A load test was conducted prior to the announcement of the Digital Marketplace in August, but there are no plans for additional tests. The team are investigating the slowest running journeys to ensure performance under load is adequate.

Criterion 11: Measure performance

The Digital Marketplace measures and monitors metrics to understand how their service is performing. They report the 4 key performance indicators, and other relevant metrics, on the Performance Dashboard.

They also collect much operational information.

The GDS code includes measuring and charting capability, which the team use to present fine-grained metrics. This information helps the team to make product decisions, such as how to target the right demographic of sellers.

The team’s research has also shown that current and future users want to see metrics on the growth of the Digital Marketplace. To address this the team have added metrics on the number of opportunities, buyers and sellers to the landing page.

Criterion 12: Don’t forget the non-digital experience

The nature of traditional government procurement is challenging. But the Digital Marketplace has made it easier, more transparent and more efficient for government to buy digital services.

The team acknowledge that there is more to do. Most of that will be tackling paper processes. The end goal is for there an entirely digital experience, but the team continues to consider users that may require non-digital support.

Criterion 13: Encourage everyone to use the digital service

The team has recruited a dedicated engagement lead, but the whole team helps.

The existing tool used by government to buy services is email. Despite the limitations of email, people have become comfortable with it. This is the biggest challenge for the team. This problem needs to approached in different ways. There will need to be legal and policy changes broadly across government to support this style of procurement.

Criterion 5: Make it secure

The team need to develop a suite of privacy plans, such as a data breach response plan.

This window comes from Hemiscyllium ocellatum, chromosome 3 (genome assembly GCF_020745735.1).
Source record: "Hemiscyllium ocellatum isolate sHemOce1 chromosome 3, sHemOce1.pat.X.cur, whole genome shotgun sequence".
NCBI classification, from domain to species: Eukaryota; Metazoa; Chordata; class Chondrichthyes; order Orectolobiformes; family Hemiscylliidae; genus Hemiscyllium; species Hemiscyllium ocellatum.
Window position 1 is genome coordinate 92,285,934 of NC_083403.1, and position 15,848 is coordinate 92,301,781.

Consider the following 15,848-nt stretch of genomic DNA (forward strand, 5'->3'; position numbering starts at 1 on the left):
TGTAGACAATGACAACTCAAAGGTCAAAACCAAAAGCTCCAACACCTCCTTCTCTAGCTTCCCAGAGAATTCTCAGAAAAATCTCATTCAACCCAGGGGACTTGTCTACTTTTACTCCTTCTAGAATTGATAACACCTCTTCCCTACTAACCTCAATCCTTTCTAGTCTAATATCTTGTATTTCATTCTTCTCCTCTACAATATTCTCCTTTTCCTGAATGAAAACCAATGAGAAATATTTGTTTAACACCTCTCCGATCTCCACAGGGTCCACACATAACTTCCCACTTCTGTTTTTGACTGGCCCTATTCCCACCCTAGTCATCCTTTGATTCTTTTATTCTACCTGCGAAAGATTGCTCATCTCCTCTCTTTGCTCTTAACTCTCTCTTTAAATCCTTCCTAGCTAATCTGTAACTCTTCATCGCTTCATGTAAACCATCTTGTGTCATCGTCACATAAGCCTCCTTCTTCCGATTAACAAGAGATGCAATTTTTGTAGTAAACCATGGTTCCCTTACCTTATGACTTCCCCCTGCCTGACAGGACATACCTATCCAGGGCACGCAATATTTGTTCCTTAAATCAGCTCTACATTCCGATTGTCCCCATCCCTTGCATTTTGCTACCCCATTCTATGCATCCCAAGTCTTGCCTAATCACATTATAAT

Criterion 6: Consistent and responsive design

The team should include responsive design tests in their automated testing processes.

Criterion 9: Make it accessible

The technology choices outlined in criterion 4 may prevent some users from accessing the service. This needs to be addressed before the Digital Marketplace can pass this criterion.

The team will need to broaden their search for users with disability to include anyone who understands the service’s context. This should include both existing and potential buyers and sellers on the Marketplace. It is critical that the team test the service with real people to ensure the service is actually accessible and usable, not just meeting formal requirements.

The team need to undertake a formal accessibility review against WCAG 2.0 level AA, and then develop a credible plan to address any gaps within a realistic timeframe.

The team will also need to demonstrate through their backlog that the identified accessibility problems are being fixed.

Criterion 10: Test the service

A load test was conducted prior to the announcement of the Digital Marketplace in August, but there are no plans for additional load testing. The team are investigating the slowest running journeys to ensure performance under load is adequate.

The team should also include automated accessibility testing as part of their routine testing process.

Follow the service

Visit the Digital Marketplace.


This service’s code is hosted in open source GitHub/x repository/ies:


Performance Dashboard

Assessment against the Digital Service Standard

Criterion Result
1 Pass
2 Pass
3 Pass
4 Pass
5 Pass
6 Pass
7 Pass
8 Pass
9 Not pass
10 Pass
11 Pass
12 Pass
13 Pass